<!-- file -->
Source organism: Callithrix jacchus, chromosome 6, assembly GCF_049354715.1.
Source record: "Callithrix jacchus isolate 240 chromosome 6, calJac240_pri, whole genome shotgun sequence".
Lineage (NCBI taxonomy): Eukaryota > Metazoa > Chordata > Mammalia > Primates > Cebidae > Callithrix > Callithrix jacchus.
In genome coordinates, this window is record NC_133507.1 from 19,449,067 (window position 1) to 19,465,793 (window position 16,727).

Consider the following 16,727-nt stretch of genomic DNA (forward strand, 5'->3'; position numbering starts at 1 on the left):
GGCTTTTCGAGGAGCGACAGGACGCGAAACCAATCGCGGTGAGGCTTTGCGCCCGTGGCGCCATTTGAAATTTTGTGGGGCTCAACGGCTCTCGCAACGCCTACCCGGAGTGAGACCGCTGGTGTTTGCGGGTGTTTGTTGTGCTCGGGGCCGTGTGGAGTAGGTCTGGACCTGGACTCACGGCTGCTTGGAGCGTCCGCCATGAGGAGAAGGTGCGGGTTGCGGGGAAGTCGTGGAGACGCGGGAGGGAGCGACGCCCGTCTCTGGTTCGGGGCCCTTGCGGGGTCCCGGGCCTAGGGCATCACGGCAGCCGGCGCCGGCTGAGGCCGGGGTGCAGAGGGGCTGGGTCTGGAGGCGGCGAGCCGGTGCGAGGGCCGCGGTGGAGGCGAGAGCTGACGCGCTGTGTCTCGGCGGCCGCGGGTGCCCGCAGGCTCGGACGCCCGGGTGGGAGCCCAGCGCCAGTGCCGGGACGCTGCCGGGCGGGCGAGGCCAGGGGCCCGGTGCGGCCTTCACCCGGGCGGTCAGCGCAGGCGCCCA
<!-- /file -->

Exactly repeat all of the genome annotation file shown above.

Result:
Source organism: Callithrix jacchus, chromosome 6, assembly GCF_049354715.1.
Source record: "Callithrix jacchus isolate 240 chromosome 6, calJac240_pri, whole genome shotgun sequence".
Lineage (NCBI taxonomy): Eukaryota > Metazoa > Chordata > Mammalia > Primates > Cebidae > Callithrix > Callithrix jacchus.
In genome coordinates, this window is record NC_133507.1 from 19,449,067 (window position 1) to 19,465,793 (window position 16,727).

Consider the following 16,727-nt stretch of genomic DNA (forward strand, 5'->3'; position numbering starts at 1 on the left):
GGCTTTTCGAGGAGCGACAGGACGCGAAACCAATCGCGGTGAGGCTTTGCGCCCGTGGCGCCATTTGAAATTTTGTGGGGCTCAACGGCTCTCGCAACGCCTACCCGGAGTGAGACCGCTGGTGTTTGCGGGTGTTTGTTGTGCTCGGGGCCGTGTGGAGTAGGTCTGGACCTGGACTCACGGCTGCTTGGAGCGTCCGCCATGAGGAGAAGGTGCGGGTTGCGGGGAAGTCGTGGAGACGCGGGAGGGAGCGACGCCCGTCTCTGGTTCGGGGCCCTTGCGGGGTCCCGGGCCTAGGGCATCACGGCAGCCGGCGCCGGCTGAGGCCGGGGTGCAGAGGGGCTGGGTCTGGAGGCGGCGAGCCGGTGCGAGGGCCGCGGTGGAGGCGAGAGCTGACGCGCTGTGTCTCGGCGGCCGCGGGTGCCCGCAGGCTCGGACGCCCGGGTGGGAGCCCAGCGCCAGTGCCGGGACGCTGCCGGGCGGGCGAGGCCAGGGGCCCGGTGCGGCCTTCACCCGGGCGGTCAGCGCAGGCGCCCA